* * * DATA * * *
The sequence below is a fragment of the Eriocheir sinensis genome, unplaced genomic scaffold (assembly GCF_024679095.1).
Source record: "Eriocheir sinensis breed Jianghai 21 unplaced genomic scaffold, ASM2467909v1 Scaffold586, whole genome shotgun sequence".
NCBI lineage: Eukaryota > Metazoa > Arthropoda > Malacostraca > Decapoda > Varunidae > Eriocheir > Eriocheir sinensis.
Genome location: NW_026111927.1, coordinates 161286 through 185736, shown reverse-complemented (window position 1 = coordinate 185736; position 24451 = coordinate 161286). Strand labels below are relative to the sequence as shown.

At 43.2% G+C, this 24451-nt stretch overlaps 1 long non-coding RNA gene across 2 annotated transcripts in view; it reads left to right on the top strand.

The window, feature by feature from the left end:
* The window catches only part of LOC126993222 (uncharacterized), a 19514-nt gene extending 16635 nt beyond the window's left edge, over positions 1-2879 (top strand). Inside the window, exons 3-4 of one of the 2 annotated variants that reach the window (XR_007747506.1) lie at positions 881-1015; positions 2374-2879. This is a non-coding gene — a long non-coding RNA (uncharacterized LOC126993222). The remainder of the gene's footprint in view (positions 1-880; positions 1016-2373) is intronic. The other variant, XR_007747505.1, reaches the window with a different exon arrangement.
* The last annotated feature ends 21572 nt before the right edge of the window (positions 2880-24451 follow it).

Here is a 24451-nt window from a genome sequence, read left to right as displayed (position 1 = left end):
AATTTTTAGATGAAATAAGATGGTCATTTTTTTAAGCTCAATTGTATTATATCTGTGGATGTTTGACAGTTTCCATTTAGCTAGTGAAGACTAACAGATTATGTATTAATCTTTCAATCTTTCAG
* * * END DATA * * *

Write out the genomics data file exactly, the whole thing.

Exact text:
The sequence below is a fragment of the Eriocheir sinensis genome, unplaced genomic scaffold (assembly GCF_024679095.1).
Source record: "Eriocheir sinensis breed Jianghai 21 unplaced genomic scaffold, ASM2467909v1 Scaffold586, whole genome shotgun sequence".
NCBI lineage: Eukaryota > Metazoa > Arthropoda > Malacostraca > Decapoda > Varunidae > Eriocheir > Eriocheir sinensis.
Genome location: NW_026111927.1, coordinates 161286 through 185736, shown reverse-complemented (window position 1 = coordinate 185736; position 24451 = coordinate 161286). Strand labels below are relative to the sequence as shown.

At 43.2% G+C, this 24451-nt stretch overlaps 1 long non-coding RNA gene across 2 annotated transcripts in view; it reads left to right on the top strand.

The window, feature by feature from the left end:
* The window catches only part of LOC126993222 (uncharacterized), a 19514-nt gene extending 16635 nt beyond the window's left edge, over positions 1-2879 (top strand). Inside the window, exons 3-4 of one of the 2 annotated variants that reach the window (XR_007747506.1) lie at positions 881-1015; positions 2374-2879. This is a non-coding gene — a long non-coding RNA (uncharacterized LOC126993222). The remainder of the gene's footprint in view (positions 1-880; positions 1016-2373) is intronic. The other variant, XR_007747505.1, reaches the window with a different exon arrangement.
* The last annotated feature ends 21572 nt before the right edge of the window (positions 2880-24451 follow it).

Here is a 24451-nt window from a genome sequence, read left to right as displayed (position 1 = left end):
AATTTTTAGATGAAATAAGATGGTCATTTTTTTAAGCTCAATTGTATTATATCTGTGGATGTTTGACAGTTTCCATTTAGCTAGTGAAGACTAACAGATTATGTATTAATCTTTCAATCTTTCAG